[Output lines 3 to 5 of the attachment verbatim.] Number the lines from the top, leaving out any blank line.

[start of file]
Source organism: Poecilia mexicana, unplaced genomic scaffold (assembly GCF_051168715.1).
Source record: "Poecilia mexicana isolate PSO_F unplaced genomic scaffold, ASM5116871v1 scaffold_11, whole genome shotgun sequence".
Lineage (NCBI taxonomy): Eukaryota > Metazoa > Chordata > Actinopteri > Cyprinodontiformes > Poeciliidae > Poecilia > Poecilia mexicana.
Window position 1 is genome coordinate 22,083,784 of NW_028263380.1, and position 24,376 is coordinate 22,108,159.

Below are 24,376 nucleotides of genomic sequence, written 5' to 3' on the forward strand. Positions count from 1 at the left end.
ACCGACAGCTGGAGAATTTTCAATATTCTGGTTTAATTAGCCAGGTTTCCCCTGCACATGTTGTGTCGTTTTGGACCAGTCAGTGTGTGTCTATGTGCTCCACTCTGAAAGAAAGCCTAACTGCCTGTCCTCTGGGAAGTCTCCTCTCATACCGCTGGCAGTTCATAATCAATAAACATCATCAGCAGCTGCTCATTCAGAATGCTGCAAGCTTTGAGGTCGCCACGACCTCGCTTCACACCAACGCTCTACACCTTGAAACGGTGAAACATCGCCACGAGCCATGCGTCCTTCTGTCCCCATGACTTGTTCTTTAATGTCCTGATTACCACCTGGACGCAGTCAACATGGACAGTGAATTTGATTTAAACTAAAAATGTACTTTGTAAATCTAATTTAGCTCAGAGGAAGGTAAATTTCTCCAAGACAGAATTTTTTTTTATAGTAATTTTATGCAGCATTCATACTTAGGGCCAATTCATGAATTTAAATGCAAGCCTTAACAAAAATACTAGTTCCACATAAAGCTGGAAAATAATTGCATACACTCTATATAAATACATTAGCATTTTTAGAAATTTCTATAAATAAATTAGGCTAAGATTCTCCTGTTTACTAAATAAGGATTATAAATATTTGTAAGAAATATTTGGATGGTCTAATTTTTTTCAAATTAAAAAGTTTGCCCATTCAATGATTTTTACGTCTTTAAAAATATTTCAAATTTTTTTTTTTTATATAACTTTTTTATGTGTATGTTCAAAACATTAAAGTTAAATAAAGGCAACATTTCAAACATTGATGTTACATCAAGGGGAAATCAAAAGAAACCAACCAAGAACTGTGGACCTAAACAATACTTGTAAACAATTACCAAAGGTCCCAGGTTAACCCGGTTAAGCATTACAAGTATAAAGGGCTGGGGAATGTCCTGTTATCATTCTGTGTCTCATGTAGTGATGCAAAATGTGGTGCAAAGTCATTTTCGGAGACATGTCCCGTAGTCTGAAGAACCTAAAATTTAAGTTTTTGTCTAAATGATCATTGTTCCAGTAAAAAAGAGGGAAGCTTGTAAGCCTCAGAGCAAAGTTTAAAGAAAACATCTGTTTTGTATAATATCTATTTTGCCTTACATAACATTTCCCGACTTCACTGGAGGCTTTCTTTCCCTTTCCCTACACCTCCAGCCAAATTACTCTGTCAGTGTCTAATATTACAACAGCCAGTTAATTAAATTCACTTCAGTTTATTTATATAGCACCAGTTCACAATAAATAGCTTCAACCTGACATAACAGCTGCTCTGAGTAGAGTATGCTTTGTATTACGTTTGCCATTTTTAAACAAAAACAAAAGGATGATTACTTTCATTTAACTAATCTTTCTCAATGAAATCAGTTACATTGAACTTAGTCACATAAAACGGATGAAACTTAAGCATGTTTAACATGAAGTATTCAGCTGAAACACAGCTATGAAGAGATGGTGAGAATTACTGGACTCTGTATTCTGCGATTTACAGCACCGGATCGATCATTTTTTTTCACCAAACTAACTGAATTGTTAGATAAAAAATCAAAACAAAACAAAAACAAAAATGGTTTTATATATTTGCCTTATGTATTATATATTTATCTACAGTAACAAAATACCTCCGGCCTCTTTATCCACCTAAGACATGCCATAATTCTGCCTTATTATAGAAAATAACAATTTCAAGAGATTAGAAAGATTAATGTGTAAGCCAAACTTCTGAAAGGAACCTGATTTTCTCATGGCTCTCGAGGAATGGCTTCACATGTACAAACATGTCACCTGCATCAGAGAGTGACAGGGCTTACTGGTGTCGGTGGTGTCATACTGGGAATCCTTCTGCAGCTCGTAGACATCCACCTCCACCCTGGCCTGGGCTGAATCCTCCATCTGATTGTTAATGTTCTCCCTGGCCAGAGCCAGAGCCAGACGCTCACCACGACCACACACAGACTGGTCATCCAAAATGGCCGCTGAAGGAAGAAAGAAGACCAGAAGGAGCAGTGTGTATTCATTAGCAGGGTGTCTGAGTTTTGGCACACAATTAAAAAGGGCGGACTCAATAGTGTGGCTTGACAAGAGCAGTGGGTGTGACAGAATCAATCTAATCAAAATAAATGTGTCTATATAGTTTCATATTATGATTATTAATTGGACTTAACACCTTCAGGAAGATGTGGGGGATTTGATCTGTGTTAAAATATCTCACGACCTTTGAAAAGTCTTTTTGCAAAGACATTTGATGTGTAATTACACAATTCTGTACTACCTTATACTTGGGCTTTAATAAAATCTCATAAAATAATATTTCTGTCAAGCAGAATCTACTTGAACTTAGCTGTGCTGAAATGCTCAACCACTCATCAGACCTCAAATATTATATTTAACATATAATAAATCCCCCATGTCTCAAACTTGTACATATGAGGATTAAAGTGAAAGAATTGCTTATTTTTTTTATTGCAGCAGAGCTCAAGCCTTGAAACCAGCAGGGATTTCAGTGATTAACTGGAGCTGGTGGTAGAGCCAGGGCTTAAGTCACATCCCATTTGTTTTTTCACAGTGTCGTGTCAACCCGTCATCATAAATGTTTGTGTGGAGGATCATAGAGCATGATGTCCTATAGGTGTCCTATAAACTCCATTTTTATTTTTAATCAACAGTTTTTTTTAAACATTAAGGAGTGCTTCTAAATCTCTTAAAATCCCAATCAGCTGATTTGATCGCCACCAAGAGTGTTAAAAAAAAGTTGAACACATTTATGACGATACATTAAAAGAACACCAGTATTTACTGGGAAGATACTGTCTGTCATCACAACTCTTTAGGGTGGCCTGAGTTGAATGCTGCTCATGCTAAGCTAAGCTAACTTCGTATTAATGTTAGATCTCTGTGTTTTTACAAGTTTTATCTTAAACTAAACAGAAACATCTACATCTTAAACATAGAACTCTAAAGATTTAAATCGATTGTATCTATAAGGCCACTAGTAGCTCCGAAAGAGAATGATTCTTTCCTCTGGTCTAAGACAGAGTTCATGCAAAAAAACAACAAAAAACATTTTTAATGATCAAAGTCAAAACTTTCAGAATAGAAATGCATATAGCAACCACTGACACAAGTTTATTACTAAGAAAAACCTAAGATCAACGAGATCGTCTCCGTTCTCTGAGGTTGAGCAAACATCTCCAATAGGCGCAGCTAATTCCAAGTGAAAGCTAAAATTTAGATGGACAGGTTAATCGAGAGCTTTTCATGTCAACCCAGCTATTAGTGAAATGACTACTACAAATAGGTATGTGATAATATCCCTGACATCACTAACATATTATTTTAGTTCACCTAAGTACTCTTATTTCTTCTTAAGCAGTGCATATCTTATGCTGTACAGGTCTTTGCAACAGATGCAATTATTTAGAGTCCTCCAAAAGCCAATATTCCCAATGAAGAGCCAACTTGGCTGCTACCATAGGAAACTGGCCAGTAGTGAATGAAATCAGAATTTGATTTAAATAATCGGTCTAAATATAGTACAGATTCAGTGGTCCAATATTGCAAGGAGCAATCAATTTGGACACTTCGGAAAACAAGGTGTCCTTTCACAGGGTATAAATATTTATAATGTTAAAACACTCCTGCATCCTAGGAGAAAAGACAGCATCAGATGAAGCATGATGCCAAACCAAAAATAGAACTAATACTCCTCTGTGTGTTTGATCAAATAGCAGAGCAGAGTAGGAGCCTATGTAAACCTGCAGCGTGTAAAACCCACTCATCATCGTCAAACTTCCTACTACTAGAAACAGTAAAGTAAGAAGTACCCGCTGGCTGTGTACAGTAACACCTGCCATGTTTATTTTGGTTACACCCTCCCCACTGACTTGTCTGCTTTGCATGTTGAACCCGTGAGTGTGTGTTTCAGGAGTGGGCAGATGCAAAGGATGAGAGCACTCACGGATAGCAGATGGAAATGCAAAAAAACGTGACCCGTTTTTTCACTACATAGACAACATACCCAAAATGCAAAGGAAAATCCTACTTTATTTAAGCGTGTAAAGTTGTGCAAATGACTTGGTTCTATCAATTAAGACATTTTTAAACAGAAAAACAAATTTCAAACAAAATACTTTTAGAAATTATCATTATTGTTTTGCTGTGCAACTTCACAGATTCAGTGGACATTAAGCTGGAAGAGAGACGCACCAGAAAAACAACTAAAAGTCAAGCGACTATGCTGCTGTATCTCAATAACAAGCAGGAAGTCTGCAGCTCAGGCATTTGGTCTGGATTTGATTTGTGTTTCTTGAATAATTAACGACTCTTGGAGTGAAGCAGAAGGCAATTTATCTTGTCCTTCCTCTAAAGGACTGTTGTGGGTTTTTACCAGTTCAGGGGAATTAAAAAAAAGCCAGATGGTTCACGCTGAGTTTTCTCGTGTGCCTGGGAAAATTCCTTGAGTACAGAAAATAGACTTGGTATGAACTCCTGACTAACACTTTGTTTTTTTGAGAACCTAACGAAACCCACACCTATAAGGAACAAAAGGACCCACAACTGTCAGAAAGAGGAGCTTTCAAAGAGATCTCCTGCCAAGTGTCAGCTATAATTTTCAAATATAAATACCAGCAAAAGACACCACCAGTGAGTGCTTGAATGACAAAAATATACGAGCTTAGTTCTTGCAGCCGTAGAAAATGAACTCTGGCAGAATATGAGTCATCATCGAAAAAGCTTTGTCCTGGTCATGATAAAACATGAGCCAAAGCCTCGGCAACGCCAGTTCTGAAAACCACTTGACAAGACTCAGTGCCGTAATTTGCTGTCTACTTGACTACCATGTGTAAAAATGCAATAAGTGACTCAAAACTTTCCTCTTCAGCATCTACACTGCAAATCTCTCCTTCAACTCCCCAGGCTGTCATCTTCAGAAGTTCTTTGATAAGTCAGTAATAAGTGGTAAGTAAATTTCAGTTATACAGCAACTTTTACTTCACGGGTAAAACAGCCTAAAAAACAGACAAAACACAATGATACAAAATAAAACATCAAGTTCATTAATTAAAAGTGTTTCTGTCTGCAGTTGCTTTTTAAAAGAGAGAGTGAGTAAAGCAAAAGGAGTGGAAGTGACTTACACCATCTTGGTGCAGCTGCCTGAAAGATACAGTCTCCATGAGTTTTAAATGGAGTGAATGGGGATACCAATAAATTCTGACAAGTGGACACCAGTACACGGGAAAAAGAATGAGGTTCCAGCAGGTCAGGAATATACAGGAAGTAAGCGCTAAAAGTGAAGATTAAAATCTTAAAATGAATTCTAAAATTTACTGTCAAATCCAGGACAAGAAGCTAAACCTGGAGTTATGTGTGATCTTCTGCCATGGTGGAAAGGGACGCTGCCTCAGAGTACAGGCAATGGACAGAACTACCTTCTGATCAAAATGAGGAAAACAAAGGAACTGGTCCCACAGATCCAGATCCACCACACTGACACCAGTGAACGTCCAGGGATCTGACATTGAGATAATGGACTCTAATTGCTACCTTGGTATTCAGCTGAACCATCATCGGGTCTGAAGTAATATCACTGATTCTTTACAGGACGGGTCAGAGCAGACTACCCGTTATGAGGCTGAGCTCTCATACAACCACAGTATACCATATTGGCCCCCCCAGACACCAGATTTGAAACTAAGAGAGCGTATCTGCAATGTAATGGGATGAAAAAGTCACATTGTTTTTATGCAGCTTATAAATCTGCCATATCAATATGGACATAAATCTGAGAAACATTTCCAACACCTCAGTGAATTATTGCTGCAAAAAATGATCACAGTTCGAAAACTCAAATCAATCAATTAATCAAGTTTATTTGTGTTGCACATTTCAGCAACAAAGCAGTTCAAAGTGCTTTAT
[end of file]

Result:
Lineage (NCBI taxonomy): Eukaryota > Metazoa > Chordata > Actinopteri > Cyprinodontiformes > Poeciliidae > Poecilia > Poecilia mexicana.
Window position 1 is genome coordinate 22,083,784 of NW_028263380.1, and position 24,376 is coordinate 22,108,159.

Below are 24,376 nucleotides of genomic sequence, written 5' to 3' on the forward strand. Positions count from 1 at the left end.